21. 21. 17 | Dr.C.Thanavathi 1.7.2. Informal Education The education received in an indirect manner is called Informal education. Some people call it individual or cultural education; it has no anticipated goal. Formal planning and rigid organization is a lifelong process. The home, peer group, playmates, mass media, etc. for example, the son of a farmer acquires knowledge about farming from his father. In informal education, experiences are unstructured and indefinite. The characteristics of informal education are as follows: λ Informal education is also called natural or incidental education. λ No formal or non-formal institute is required to provide informal education. λ For informal education, there is no need of any curriculum, methods of teaching, teachers/mentors, and place of teaching. λ Education and experiences acquired during travel, interaction with people, family discourses, community, and social dealings, interaction within the environment, neighbourhoods, playmates, cultural and religious activities are necessarily informal education. Informal education supports formal as well as non-formal education. λ Informal education does not provide degrees or diplomas, it simply enriches by filling the gaps of formal and non-formal education. λ Informal education may comprise activities like storytelling, group discussions, reading books on your interests, listening to radio broadcasting or watching educational Television programmes, visits to zoos, museums, educational fairs, and scientific exhibitions, attending lectures and conferences, etc. Informal education for instance comprises the following activities: ● Visit museums or to scientific and other fairs and exhibits, etc. ● Listening to radio broadcasting or watching TV programs on educational or scientific themes. ● Reading texts on sciences, education, technology, etc. In journals and magazines. ● Participating in scientific contests. ● Attending lectures and conferences.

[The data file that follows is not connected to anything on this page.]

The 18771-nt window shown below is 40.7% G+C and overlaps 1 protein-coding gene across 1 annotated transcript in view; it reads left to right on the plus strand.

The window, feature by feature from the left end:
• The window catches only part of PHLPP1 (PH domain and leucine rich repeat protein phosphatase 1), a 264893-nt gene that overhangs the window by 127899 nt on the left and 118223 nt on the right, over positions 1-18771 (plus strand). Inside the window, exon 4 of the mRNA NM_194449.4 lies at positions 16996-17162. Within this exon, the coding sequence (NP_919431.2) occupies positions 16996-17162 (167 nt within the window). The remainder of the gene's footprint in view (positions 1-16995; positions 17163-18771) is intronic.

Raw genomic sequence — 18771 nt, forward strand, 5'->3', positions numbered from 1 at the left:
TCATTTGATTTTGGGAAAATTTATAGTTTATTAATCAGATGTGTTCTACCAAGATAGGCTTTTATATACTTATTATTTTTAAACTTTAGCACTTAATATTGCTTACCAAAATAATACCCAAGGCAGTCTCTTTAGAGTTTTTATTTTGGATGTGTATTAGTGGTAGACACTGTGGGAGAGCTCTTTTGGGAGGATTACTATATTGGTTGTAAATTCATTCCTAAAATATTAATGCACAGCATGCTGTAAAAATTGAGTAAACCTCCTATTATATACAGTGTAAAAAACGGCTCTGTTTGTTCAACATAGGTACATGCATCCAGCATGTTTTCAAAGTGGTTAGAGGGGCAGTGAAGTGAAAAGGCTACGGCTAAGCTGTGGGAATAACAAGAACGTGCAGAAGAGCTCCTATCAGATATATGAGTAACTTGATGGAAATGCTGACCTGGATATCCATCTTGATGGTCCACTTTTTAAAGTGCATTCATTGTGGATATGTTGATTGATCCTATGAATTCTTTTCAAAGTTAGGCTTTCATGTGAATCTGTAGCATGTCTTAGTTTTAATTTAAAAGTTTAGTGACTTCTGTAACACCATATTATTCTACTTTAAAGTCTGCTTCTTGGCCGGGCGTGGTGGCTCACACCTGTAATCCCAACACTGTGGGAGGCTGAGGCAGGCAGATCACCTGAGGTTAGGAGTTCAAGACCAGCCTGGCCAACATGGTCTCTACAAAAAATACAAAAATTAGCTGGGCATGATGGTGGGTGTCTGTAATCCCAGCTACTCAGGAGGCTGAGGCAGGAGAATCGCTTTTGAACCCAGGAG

22. 22. 18 | Dr.C.Thanavathi 1.7.3. Non Formal Education This group includes the school dropout, the employed or working person, those living away from the additional institutions, housewives, related persons. Non formal education is not a substitute or parallel to the formal education. We need Formal and Non formal education system supplementing each other Non-formal education to deter from Formal and informal education. The characteristics of Non-Formal Education are as follows: λ Non-formal education endowed with flexible curricula, time schedule, choices of subjects, and the place of education. λ It does not necessarily require daily teacher-student interaction like formal education. λ Education is imparted in distance mode like the Open and Distance Learning system, offered by the Open Schools and Open Universities, even the distance education departments of the regular institutes also offer non-formal courses/education. λ Like formal education, non-formal education has a curriculum and uses a variety of methods of teaching and mode of communication. λ The gravity and quality of instruction both for formal and nonformal education are the same. λ The timing of regular classes in non-formal education is usually conducted on weekends (Saturday/Sunday) or during the vacations. λ Multimedia communication systems like Print (Self Learning Materials) and non-print (Audio/Video) materials, radio, television, teleconferencing, interactive radio counseling, online learning, etc. are popularly used as a medium of instruction in non-formal education. λ In India, institutes like Indira Gandhi National Open University, National Open Schooling, and the State Level Open Education Institutes provide non-formal education. λ Like formal education, degrees awarded and Certification are also done in non- formal education. 1.8. LEVELS OF EDUCATION ⮚ Pre-Primary Education ⮚ Primary Education ⮚ Secondary Education